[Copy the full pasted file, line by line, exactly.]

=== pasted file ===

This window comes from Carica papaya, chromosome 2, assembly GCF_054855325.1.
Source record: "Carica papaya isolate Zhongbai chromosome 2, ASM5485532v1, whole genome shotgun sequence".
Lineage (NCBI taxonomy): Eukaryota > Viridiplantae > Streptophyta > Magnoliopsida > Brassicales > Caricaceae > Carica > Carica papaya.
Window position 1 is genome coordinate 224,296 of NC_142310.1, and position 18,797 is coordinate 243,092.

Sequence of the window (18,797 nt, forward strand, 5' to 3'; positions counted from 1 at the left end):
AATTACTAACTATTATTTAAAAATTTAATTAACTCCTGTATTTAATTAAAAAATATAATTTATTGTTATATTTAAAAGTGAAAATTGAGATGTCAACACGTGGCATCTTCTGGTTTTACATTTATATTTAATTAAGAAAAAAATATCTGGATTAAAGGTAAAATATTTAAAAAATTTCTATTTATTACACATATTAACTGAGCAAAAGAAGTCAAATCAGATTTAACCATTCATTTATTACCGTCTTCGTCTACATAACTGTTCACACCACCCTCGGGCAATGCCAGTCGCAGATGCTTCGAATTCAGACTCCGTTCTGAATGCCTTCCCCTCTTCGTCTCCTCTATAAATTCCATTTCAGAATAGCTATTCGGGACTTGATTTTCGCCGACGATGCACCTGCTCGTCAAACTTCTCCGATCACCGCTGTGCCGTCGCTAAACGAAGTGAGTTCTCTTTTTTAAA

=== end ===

This window comes from Carica papaya, chromosome 2, assembly GCF_054855325.1.
Source record: "Carica papaya isolate Zhongbai chromosome 2, ASM5485532v1, whole genome shotgun sequence".
Lineage (NCBI taxonomy): Eukaryota > Viridiplantae > Streptophyta > Magnoliopsida > Brassicales > Caricaceae > Carica > Carica papaya.
Window position 1 is genome coordinate 224,296 of NC_142310.1, and position 18,797 is coordinate 243,092.

Sequence of the window (18,797 nt, forward strand, 5' to 3'; positions counted from 1 at the left end):
AATTACTAACTATTATTTAAAAATTTAATTAACTCCTGTATTTAATTAAAAAATATAATTTATTGTTATATTTAAAAGTGAAAATTGAGATGTCAACACGTGGCATCTTCTGGTTTTACATTTATATTTAATTAAGAAAAAAATATCTGGATTAAAGGTAAAATATTTAAAAAATTTCTATTTATTACACATATTAACTGAGCAAAAGAAGTCAAATCAGATTTAACCATTCATTTATTACCGTCTTCGTCTACATAACTGTTCACACCACCCTCGGGCAATGCCAGTCGCAGATGCTTCGAATTCAGACTCCGTTCTGAATGCCTTCCCCTCTTCGTCTCCTCTATAAATTCCATTTCAGAATAGCTATTCGGGACTTGATTTTCGCCGACGATGCACCTGCTCGTCAAACTTCTCCGATCACCGCTGTGCCGTCGCTAAACGAAGTGAGTTCTCTTTTTTAAA